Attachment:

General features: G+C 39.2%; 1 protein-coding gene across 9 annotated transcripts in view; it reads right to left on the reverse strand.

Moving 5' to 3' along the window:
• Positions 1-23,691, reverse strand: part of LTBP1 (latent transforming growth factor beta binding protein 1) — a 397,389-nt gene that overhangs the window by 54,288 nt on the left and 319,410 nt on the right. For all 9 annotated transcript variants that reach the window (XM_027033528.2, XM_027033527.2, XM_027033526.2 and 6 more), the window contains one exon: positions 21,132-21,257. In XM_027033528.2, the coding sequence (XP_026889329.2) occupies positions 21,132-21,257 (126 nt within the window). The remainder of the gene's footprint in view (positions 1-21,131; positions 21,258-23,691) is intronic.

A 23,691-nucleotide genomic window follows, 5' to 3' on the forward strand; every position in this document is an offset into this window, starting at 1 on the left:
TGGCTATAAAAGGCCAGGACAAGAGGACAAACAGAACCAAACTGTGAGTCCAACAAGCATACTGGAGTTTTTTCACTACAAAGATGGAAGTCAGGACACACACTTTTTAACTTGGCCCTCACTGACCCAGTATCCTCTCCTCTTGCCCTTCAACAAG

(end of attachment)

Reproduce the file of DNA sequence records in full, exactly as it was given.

General features: G+C 39.2%; 1 protein-coding gene across 9 annotated transcripts in view; it reads right to left on the reverse strand.

Moving 5' to 3' along the window:
• Positions 1-23,691, reverse strand: part of LTBP1 (latent transforming growth factor beta binding protein 1) — a 397,389-nt gene that overhangs the window by 54,288 nt on the left and 319,410 nt on the right. For all 9 annotated transcript variants that reach the window (XM_027033528.2, XM_027033527.2, XM_027033526.2 and 6 more), the window contains one exon: positions 21,132-21,257. In XM_027033528.2, the coding sequence (XP_026889329.2) occupies positions 21,132-21,257 (126 nt within the window). The remainder of the gene's footprint in view (positions 1-21,131; positions 21,258-23,691) is intronic.

A 23,691-nucleotide genomic window follows, 5' to 3' on the forward strand; every position in this document is an offset into this window, starting at 1 on the left:
TGGCTATAAAAGGCCAGGACAAGAGGACAAACAGAACCAAACTGTGAGTCCAACAAGCATACTGGAGTTTTTTCACTACAAAGATGGAAGTCAGGACACACACTTTTTAACTTGGCCCTCACTGACCCAGTATCCTCTCCTCTTGCCCTTCAACAAG